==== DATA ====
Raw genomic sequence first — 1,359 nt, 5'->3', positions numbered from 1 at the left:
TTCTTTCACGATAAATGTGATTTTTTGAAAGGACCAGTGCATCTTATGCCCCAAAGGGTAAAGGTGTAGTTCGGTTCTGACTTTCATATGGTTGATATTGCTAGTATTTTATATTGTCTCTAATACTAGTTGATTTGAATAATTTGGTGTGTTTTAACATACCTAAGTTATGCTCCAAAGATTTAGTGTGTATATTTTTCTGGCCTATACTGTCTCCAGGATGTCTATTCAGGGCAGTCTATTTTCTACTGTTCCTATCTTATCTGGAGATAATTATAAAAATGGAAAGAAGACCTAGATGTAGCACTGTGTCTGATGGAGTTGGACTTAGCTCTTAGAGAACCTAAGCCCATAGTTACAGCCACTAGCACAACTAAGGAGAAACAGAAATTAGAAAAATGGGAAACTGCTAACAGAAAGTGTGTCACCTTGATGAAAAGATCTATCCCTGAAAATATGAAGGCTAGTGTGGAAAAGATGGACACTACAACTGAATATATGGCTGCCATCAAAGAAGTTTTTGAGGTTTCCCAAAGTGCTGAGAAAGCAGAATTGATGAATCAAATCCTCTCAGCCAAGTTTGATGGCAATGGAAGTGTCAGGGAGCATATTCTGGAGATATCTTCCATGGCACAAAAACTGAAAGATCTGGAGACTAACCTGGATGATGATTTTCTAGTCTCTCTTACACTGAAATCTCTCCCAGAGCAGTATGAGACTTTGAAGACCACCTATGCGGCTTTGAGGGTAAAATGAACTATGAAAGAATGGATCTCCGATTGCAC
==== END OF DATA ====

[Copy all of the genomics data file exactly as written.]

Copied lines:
Raw genomic sequence first — 1,359 nt, 5'->3', positions numbered from 1 at the left:
TTCTTTCACGATAAATGTGATTTTTTGAAAGGACCAGTGCATCTTATGCCCCAAAGGGTAAAGGTGTAGTTCGGTTCTGACTTTCATATGGTTGATATTGCTAGTATTTTATATTGTCTCTAATACTAGTTGATTTGAATAATTTGGTGTGTTTTAACATACCTAAGTTATGCTCCAAAGATTTAGTGTGTATATTTTTCTGGCCTATACTGTCTCCAGGATGTCTATTCAGGGCAGTCTATTTTCTACTGTTCCTATCTTATCTGGAGATAATTATAAAAATGGAAAGAAGACCTAGATGTAGCACTGTGTCTGATGGAGTTGGACTTAGCTCTTAGAGAACCTAAGCCCATAGTTACAGCCACTAGCACAACTAAGGAGAAACAGAAATTAGAAAAATGGGAAACTGCTAACAGAAAGTGTGTCACCTTGATGAAAAGATCTATCCCTGAAAATATGAAGGCTAGTGTGGAAAAGATGGACACTACAACTGAATATATGGCTGCCATCAAAGAAGTTTTTGAGGTTTCCCAAAGTGCTGAGAAAGCAGAATTGATGAATCAAATCCTCTCAGCCAAGTTTGATGGCAATGGAAGTGTCAGGGAGCATATTCTGGAGATATCTTCCATGGCACAAAAACTGAAAGATCTGGAGACTAACCTGGATGATGATTTTCTAGTCTCTCTTACACTGAAATCTCTCCCAGAGCAGTATGAGACTTTGAAGACCACCTATGCGGCTTTGAGGGTAAAATGAACTATGAAAGAATGGATCTCCGATTGCAC